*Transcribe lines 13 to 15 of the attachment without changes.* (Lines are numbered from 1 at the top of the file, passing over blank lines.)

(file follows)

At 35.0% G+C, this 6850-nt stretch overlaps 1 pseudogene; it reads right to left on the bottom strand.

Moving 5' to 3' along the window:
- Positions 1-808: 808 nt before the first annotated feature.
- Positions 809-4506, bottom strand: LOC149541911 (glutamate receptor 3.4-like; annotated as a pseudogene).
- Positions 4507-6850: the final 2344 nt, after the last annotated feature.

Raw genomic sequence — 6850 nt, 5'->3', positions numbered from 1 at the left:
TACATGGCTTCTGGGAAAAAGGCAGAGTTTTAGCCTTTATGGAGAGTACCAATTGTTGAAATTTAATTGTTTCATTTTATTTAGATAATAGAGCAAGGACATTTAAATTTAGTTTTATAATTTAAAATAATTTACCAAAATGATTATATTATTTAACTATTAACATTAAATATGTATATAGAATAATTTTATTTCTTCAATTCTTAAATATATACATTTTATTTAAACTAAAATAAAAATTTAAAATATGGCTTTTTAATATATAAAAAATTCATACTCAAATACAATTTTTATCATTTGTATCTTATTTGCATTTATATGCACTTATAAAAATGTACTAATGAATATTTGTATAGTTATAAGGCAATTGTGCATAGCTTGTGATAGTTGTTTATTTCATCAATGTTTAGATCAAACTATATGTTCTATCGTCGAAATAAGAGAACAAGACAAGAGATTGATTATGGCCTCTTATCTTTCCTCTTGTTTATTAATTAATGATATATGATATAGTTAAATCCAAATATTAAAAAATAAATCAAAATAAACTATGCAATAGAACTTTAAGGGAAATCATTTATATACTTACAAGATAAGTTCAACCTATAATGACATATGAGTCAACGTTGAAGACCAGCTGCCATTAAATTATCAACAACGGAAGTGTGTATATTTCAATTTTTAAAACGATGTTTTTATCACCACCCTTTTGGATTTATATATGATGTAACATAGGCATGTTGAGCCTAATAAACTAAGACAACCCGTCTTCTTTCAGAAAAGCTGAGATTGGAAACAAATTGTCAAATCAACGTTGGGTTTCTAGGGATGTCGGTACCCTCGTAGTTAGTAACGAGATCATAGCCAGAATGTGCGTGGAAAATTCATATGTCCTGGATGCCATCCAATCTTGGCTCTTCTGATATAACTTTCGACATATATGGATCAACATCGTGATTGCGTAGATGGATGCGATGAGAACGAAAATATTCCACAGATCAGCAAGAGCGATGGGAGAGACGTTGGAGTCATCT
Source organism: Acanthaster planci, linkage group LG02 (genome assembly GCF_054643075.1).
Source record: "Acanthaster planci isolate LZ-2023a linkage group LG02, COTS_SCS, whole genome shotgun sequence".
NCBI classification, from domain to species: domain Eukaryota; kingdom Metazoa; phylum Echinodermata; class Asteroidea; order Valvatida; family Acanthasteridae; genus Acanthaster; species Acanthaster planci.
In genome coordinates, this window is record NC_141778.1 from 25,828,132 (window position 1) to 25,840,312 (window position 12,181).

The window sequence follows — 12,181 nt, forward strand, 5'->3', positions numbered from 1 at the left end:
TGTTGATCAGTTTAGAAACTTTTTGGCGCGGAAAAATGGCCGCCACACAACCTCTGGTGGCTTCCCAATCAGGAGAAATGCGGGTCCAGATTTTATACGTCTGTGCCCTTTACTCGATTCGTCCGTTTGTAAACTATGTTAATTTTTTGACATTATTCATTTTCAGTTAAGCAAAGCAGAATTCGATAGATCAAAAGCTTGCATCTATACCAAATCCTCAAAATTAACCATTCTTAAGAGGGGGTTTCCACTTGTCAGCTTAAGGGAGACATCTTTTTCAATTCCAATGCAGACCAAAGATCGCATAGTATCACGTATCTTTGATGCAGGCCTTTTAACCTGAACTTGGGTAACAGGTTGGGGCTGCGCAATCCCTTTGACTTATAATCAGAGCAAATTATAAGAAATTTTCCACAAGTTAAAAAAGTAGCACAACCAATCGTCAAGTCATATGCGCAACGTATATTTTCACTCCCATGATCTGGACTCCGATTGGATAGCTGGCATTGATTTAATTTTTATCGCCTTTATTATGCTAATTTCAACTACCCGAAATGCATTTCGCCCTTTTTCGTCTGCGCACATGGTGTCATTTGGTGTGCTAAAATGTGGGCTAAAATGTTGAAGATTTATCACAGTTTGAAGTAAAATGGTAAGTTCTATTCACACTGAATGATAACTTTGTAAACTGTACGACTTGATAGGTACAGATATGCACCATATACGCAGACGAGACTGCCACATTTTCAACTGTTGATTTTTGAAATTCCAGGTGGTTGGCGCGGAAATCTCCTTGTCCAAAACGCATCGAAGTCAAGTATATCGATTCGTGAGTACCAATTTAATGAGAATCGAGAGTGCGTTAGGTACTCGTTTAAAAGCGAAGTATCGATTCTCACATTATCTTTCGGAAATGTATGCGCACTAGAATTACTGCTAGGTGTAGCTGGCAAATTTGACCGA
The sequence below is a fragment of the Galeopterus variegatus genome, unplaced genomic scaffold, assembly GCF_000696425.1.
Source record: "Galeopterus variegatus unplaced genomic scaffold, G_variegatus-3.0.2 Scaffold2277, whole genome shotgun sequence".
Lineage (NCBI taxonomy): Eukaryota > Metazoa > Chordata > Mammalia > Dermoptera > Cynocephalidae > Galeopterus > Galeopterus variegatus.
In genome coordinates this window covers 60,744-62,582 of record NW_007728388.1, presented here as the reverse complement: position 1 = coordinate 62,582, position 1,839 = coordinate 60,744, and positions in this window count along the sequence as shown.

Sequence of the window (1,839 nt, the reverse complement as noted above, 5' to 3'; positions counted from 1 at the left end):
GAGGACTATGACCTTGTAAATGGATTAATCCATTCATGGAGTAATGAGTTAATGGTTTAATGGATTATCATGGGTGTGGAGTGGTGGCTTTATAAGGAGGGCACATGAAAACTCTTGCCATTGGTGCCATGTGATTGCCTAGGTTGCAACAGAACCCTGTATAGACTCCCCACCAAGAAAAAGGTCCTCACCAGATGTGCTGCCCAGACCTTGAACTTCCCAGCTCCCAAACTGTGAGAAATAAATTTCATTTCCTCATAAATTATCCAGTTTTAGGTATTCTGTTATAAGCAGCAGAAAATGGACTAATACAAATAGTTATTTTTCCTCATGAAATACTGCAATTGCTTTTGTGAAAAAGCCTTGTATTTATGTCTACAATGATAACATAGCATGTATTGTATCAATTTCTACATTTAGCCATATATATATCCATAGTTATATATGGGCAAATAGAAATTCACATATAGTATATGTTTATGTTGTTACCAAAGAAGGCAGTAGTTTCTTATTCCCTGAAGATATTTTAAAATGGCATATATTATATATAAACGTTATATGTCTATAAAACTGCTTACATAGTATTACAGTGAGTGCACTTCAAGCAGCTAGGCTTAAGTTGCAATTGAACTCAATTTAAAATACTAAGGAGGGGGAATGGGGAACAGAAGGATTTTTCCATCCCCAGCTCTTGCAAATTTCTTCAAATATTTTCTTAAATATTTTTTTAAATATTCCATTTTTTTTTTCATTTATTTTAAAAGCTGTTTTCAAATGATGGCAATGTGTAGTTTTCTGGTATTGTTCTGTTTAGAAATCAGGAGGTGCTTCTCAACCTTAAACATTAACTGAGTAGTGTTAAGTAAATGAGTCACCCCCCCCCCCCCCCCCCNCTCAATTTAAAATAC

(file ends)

TGTTGATCAGTTTAGAAACTTTTTGGCGCGGAAAAATGGCCGCCACACAACCTCTGGTGGCTTCCCAATCAGGAGAAATGCGGGTCCAGATTTTATACGTCTGTGCCCTTTACTCGATTCGTCCGTTTGTAAACTATGTTAATTTTTTGACATTATTCATTTTCAGTTAAGCAAAGCAGAATTCGATAGATCAAAAGCTTGCATCTATACCAAATCCTCAAAATTAACCATTCTTAAGAGGGGGTTTCCACTTGTCAGCTTAAGGGAGACATCTTTTTCAATTCCAATGCAGACCAAAGATCGCATAGTATCACGTATCTTTGATGCAGGCCTTTTAACCTGAACTTGGGTAACAGGTTGGGGCTGCGCAATCCCTTTGACTTATAATCAGAGCAAATTATAAGAAATTTTCCACAAGTTAAAAAAGTAGCACAACCAATCGTCAAGTCATATGCGCAACGTATATTTTCACTCCCATGATCTGGACTCCGATTGGATAGCTGGCATTGATTTAATTTTTATCGCCTTTATTATGCTAATTTCAACTACCCGAAATGCATTTCGCCCTTTTTCGTCTGCGCACATGGTGTCATTTGGTGTGCTAAAATGTGGGCTAAAATGTTGAAGATTTATCACAGTTTGAAGTAAAATGGTAAGTTCTATTCACACTGAATGATAACTTTGTAAACTGTACGACTTGATAGGTACAGATATGCACCATATACGCAGACGAGACTGCCACATTTTCAACTGTTGATTTTTGAAATTCCAGGTGGTTGGCGCGGAAATCTCCTTGTCCAAAACGCATCGAAGTCAAGTATATCGATTCGTGAGTACCAATTTAATGAGAATCGAGAGTGCGTTAGGTACTCGTTTAAAAGCGAAGTATCGATTCTCACATTATCTTTCGGAAATGTATGCGCACTAGAATTACTGCTAGGTGTAGCTGGCAAATTTGACCGA
The sequence below is a fragment of the Galeopterus variegatus genome, unplaced genomic scaffold, assembly GCF_000696425.1.
Source record: "Galeopterus variegatus unplaced genomic scaffold, G_variegatus-3.0.2 Scaffold2277, whole genome shotgun sequence".